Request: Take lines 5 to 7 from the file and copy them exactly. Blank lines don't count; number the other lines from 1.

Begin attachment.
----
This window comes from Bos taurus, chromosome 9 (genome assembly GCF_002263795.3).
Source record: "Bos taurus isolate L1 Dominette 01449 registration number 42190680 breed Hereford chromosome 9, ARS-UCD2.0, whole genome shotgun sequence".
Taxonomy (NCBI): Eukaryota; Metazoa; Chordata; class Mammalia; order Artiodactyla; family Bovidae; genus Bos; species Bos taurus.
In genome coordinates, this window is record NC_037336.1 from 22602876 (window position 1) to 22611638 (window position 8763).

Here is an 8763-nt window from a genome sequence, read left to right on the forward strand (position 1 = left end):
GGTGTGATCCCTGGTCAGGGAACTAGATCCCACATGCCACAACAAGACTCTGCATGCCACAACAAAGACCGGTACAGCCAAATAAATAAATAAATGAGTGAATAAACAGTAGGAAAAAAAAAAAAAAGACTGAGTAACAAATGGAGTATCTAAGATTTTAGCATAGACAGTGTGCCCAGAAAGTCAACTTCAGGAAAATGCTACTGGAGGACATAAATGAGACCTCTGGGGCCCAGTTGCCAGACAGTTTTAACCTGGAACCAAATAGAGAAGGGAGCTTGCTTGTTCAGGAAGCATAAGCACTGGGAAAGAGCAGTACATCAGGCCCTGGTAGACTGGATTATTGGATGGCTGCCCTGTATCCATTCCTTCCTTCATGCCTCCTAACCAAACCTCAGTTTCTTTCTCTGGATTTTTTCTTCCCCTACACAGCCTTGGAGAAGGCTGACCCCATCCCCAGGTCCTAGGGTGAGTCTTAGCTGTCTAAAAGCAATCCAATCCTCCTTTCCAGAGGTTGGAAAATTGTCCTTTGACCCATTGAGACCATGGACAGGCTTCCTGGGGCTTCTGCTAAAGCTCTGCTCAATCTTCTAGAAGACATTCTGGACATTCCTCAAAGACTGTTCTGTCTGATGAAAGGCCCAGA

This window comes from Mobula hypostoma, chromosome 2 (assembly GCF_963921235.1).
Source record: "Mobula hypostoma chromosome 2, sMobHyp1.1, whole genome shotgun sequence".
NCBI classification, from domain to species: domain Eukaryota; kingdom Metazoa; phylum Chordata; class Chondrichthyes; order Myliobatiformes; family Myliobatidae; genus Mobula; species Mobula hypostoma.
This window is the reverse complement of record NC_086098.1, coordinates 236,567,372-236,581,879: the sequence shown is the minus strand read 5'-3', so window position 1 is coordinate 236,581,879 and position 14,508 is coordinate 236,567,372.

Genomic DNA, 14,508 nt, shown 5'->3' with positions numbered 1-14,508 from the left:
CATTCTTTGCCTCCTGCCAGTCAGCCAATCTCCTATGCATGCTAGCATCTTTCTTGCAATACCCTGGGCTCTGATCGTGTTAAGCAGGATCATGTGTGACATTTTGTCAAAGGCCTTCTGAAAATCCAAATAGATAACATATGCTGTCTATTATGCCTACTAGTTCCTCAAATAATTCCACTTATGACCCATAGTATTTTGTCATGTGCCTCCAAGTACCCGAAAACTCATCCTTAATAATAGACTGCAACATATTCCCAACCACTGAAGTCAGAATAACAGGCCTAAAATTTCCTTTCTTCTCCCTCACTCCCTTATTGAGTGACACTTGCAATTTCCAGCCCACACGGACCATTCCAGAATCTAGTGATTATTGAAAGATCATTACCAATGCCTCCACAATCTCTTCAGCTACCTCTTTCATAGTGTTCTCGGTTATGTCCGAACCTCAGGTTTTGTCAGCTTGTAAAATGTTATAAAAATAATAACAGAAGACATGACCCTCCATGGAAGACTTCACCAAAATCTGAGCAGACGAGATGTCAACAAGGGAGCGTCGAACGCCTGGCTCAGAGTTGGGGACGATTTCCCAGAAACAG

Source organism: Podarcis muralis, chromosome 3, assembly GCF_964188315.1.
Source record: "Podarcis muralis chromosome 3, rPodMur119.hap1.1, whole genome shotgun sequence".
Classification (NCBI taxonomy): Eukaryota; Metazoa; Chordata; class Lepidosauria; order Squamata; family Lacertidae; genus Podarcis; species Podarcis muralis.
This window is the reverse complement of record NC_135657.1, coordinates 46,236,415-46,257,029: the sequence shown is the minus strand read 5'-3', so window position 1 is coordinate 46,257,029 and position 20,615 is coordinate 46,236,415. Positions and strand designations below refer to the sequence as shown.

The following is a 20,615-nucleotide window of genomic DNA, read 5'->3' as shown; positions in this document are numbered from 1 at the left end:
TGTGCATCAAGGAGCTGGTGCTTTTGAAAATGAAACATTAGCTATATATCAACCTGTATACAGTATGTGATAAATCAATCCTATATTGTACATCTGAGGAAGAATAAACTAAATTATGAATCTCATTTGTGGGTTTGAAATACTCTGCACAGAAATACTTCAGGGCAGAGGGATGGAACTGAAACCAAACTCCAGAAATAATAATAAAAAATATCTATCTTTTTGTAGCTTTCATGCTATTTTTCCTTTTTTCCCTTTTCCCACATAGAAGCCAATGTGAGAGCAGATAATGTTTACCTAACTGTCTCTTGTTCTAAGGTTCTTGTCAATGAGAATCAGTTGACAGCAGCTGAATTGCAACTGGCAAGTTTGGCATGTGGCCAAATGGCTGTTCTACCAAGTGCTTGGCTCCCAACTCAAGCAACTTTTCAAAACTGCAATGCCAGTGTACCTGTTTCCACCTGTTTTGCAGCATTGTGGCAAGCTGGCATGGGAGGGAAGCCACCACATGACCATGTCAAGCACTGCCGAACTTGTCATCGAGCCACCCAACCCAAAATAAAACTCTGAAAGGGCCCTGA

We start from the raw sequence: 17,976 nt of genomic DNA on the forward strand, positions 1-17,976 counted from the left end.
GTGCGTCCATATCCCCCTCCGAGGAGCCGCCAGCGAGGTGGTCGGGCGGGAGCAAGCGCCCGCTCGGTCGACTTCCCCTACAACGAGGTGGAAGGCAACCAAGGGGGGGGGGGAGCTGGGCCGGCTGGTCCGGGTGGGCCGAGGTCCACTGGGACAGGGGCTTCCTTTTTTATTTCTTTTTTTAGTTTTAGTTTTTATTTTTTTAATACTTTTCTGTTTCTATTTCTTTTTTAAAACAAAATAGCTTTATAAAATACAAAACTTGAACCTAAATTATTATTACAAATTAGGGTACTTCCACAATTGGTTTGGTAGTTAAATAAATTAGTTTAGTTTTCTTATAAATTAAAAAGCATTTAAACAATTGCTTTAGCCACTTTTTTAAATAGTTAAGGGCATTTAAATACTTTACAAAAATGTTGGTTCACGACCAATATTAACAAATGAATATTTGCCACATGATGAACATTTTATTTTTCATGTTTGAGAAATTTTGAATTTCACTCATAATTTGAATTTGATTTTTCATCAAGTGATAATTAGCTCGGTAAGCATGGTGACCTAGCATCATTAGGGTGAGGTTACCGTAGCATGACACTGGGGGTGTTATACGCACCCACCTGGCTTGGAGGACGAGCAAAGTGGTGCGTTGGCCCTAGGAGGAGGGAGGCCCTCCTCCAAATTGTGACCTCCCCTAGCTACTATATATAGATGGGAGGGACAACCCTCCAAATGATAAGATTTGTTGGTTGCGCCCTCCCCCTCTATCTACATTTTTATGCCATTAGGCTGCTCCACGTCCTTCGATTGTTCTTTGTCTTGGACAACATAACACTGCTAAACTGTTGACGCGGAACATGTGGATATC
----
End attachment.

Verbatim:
Here is an 8763-nt window from a genome sequence, read left to right on the forward strand (position 1 = left end):
GGTGTGATCCCTGGTCAGGGAACTAGATCCCACATGCCACAACAAGACTCTGCATGCCACAACAAAGACCGGTACAGCCAAATAAATAAATAAATGAGTGAATAAACAGTAGGAAAAAAAAAAAAAAGACTGAGTAACAAATGGAGTATCTAAGATTTTAGCATAGACAGTGTGCCCAGAAAGTCAACTTCAGGAAAATGCTACTGGAGGACATAAATGAGACCTCTGGGGCCCAGTTGCCAGACAGTTTTAACCTGGAACCAAATAGAGAAGGGAGCTTGCTTGTTCAGGAAGCATAAGCACTGGGAAAGAGCAGTACATCAGGCCCTGGTAGACTGGATTATTGGATGGCTGCCCTGTATCCATTCCTTCCTTCATGCCTCCTAACCAAACCTCAGTTTCTTTCTCTGGATTTTTTCTTCCCCTACACAGCCTTGGAGAAGGCTGACCCCATCCCCAGGTCCTAGGGTGAGTCTTAGCTGTCTAAAAGCAATCCAATCCTCCTTTCCAGAGGTTGGAAAATTGTCCTTTGACCCATTGAGACCATGGACAGGCTTCCTGGGGCTTCTGCTAAAGCTCTGCTCAATCTTCTAGAAGACATTCTGGACATTCCTCAAAGACTGTTCTGTCTGATGAAAGGCCCAGA

This window comes from Mobula hypostoma, chromosome 2 (assembly GCF_963921235.1).